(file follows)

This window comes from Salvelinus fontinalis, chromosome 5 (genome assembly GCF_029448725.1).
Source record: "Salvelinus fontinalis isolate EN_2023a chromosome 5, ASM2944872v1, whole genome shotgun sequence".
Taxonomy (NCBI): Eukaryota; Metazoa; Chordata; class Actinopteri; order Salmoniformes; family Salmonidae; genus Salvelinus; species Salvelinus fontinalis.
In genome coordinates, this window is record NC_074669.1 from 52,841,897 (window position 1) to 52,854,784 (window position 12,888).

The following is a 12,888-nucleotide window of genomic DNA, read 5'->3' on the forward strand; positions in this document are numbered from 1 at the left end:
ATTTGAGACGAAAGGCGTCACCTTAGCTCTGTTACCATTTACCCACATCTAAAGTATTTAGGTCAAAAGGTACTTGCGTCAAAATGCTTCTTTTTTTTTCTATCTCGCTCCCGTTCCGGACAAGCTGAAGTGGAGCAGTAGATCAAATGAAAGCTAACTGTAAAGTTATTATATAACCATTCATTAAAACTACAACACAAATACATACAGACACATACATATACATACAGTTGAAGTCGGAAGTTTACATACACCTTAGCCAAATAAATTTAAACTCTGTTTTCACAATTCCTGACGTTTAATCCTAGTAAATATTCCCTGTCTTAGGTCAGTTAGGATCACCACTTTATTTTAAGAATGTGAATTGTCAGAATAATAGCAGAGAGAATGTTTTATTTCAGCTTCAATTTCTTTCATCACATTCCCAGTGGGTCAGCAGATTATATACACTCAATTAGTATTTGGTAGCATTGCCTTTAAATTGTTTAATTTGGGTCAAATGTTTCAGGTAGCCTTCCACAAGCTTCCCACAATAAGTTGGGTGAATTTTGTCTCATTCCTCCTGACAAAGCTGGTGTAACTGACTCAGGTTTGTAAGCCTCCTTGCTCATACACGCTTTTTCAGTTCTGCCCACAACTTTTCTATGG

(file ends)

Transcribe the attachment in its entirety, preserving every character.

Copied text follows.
This window comes from Salvelinus fontinalis, chromosome 5 (genome assembly GCF_029448725.1).
Source record: "Salvelinus fontinalis isolate EN_2023a chromosome 5, ASM2944872v1, whole genome shotgun sequence".
Taxonomy (NCBI): Eukaryota; Metazoa; Chordata; class Actinopteri; order Salmoniformes; family Salmonidae; genus Salvelinus; species Salvelinus fontinalis.
In genome coordinates, this window is record NC_074669.1 from 52,841,897 (window position 1) to 52,854,784 (window position 12,888).

The following is a 12,888-nucleotide window of genomic DNA, read 5'->3' on the forward strand; positions in this document are numbered from 1 at the left end:
ATTTGAGACGAAAGGCGTCACCTTAGCTCTGTTACCATTTACCCACATCTAAAGTATTTAGGTCAAAAGGTACTTGCGTCAAAATGCTTCTTTTTTTTTCTATCTCGCTCCCGTTCCGGACAAGCTGAAGTGGAGCAGTAGATCAAATGAAAGCTAACTGTAAAGTTATTATATAACCATTCATTAAAACTACAACACAAATACATACAGACACATACATATACATACAGTTGAAGTCGGAAGTTTACATACACCTTAGCCAAATAAATTTAAACTCTGTTTTCACAATTCCTGACGTTTAATCCTAGTAAATATTCCCTGTCTTAGGTCAGTTAGGATCACCACTTTATTTTAAGAATGTGAATTGTCAGAATAATAGCAGAGAGAATGTTTTATTTCAGCTTCAATTTCTTTCATCACATTCCCAGTGGGTCAGCAGATTATATACACTCAATTAGTATTTGGTAGCATTGCCTTTAAATTGTTTAATTTGGGTCAAATGTTTCAGGTAGCCTTCCACAAGCTTCCCACAATAAGTTGGGTGAATTTTGTCTCATTCCTCCTGACAAAGCTGGTGTAACTGACTCAGGTTTGTAAGCCTCCTTGCTCATACACGCTTTTTCAGTTCTGCCCACAACTTTTCTATGG